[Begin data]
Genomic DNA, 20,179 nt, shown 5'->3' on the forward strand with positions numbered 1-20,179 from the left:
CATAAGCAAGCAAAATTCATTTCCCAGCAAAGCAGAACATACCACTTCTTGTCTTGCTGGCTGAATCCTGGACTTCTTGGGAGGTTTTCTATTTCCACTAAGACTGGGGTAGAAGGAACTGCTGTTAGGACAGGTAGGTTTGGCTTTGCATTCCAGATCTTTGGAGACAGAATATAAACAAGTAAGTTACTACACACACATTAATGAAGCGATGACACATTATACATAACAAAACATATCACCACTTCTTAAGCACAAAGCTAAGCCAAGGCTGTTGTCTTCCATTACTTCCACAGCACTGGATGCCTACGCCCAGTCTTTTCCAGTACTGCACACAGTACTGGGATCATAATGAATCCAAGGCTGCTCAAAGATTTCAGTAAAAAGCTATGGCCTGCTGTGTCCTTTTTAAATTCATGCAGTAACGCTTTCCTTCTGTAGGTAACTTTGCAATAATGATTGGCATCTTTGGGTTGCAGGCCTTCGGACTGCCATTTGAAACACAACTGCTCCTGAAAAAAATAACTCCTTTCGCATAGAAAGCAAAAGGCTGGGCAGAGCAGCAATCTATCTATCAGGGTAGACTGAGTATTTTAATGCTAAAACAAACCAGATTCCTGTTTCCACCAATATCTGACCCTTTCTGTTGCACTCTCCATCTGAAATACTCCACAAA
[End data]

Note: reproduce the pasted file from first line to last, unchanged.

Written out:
Genomic DNA, 20,179 nt, shown 5'->3' on the forward strand with positions numbered 1-20,179 from the left:
CATAAGCAAGCAAAATTCATTTCCCAGCAAAGCAGAACATACCACTTCTTGTCTTGCTGGCTGAATCCTGGACTTCTTGGGAGGTTTTCTATTTCCACTAAGACTGGGGTAGAAGGAACTGCTGTTAGGACAGGTAGGTTTGGCTTTGCATTCCAGATCTTTGGAGACAGAATATAAACAAGTAAGTTACTACACACACATTAATGAAGCGATGACACATTATACATAACAAAACATATCACCACTTCTTAAGCACAAAGCTAAGCCAAGGCTGTTGTCTTCCATTACTTCCACAGCACTGGATGCCTACGCCCAGTCTTTTCCAGTACTGCACACAGTACTGGGATCATAATGAATCCAAGGCTGCTCAAAGATTTCAGTAAAAAGCTATGGCCTGCTGTGTCCTTTTTAAATTCATGCAGTAACGCTTTCCTTCTGTAGGTAACTTTGCAATAATGATTGGCATCTTTGGGTTGCAGGCCTTCGGACTGCCATTTGAAACACAACTGCTCCTGAAAAAAATAACTCCTTTCGCATAGAAAGCAAAAGGCTGGGCAGAGCAGCAATCTATCTATCAGGGTAGACTGAGTATTTTAATGCTAAAACAAACCAGATTCCTGTTTCCACCAATATCTGACCCTTTCTGTTGCACTCTCCATCTGAAATACTCCACAAA